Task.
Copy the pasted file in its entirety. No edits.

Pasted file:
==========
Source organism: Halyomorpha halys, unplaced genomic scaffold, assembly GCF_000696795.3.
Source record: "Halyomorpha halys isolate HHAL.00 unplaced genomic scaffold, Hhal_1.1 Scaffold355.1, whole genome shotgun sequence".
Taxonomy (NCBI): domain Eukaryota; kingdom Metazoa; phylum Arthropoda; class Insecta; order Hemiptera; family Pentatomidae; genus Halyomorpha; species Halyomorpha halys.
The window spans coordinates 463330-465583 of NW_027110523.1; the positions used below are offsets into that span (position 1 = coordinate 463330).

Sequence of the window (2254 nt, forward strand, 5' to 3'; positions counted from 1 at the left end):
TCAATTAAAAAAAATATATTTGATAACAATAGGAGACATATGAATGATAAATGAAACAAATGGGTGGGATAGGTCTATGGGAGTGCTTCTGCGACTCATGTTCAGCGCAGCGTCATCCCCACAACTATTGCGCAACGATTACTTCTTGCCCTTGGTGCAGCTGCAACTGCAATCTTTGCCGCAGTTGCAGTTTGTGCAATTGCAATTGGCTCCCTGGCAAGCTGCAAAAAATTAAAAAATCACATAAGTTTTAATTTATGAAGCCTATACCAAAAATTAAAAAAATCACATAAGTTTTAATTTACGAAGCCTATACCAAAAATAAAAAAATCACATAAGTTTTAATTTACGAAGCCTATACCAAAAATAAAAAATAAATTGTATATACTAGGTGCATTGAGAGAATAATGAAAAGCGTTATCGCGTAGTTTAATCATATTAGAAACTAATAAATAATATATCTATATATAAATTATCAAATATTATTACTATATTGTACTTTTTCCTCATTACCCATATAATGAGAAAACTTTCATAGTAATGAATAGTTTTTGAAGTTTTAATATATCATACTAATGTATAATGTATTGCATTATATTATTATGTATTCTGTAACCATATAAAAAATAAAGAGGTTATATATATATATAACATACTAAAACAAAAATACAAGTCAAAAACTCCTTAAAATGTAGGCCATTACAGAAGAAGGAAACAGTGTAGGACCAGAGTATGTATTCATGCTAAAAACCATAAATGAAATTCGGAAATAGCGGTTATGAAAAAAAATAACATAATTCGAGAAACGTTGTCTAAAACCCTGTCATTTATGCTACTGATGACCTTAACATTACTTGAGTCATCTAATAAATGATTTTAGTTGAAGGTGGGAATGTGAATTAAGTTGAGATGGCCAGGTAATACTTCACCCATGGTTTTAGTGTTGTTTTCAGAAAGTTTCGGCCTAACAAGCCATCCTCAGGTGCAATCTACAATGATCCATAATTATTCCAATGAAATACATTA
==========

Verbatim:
Source organism: Halyomorpha halys, unplaced genomic scaffold, assembly GCF_000696795.3.
Source record: "Halyomorpha halys isolate HHAL.00 unplaced genomic scaffold, Hhal_1.1 Scaffold355.1, whole genome shotgun sequence".
Taxonomy (NCBI): domain Eukaryota; kingdom Metazoa; phylum Arthropoda; class Insecta; order Hemiptera; family Pentatomidae; genus Halyomorpha; species Halyomorpha halys.
The window spans coordinates 463330-465583 of NW_027110523.1; the positions used below are offsets into that span (position 1 = coordinate 463330).

Sequence of the window (2254 nt, forward strand, 5' to 3'; positions counted from 1 at the left end):
TCAATTAAAAAAAATATATTTGATAACAATAGGAGACATATGAATGATAAATGAAACAAATGGGTGGGATAGGTCTATGGGAGTGCTTCTGCGACTCATGTTCAGCGCAGCGTCATCCCCACAACTATTGCGCAACGATTACTTCTTGCCCTTGGTGCAGCTGCAACTGCAATCTTTGCCGCAGTTGCAGTTTGTGCAATTGCAATTGGCTCCCTGGCAAGCTGCAAAAAATTAAAAAATCACATAAGTTTTAATTTATGAAGCCTATACCAAAAATTAAAAAAATCACATAAGTTTTAATTTACGAAGCCTATACCAAAAATAAAAAAATCACATAAGTTTTAATTTACGAAGCCTATACCAAAAATAAAAAATAAATTGTATATACTAGGTGCATTGAGAGAATAATGAAAAGCGTTATCGCGTAGTTTAATCATATTAGAAACTAATAAATAATATATCTATATATAAATTATCAAATATTATTACTATATTGTACTTTTTCCTCATTACCCATATAATGAGAAAACTTTCATAGTAATGAATAGTTTTTGAAGTTTTAATATATCATACTAATGTATAATGTATTGCATTATATTATTATGTATTCTGTAACCATATAAAAAATAAAGAGGTTATATATATATATAACATACTAAAACAAAAATACAAGTCAAAAACTCCTTAAAATGTAGGCCATTACAGAAGAAGGAAACAGTGTAGGACCAGAGTATGTATTCATGCTAAAAACCATAAATGAAATTCGGAAATAGCGGTTATGAAAAAAAATAACATAATTCGAGAAACGTTGTCTAAAACCCTGTCATTTATGCTACTGATGACCTTAACATTACTTGAGTCATCTAATAAATGATTTTAGTTGAAGGTGGGAATGTGAATTAAGTTGAGATGGCCAGGTAATACTTCACCCATGGTTTTAGTGTTGTTTTCAGAAAGTTTCGGCCTAACAAGCCATCCTCAGGTGCAATCTACAATGATCCATAATTATTCCAATGAAATACATTA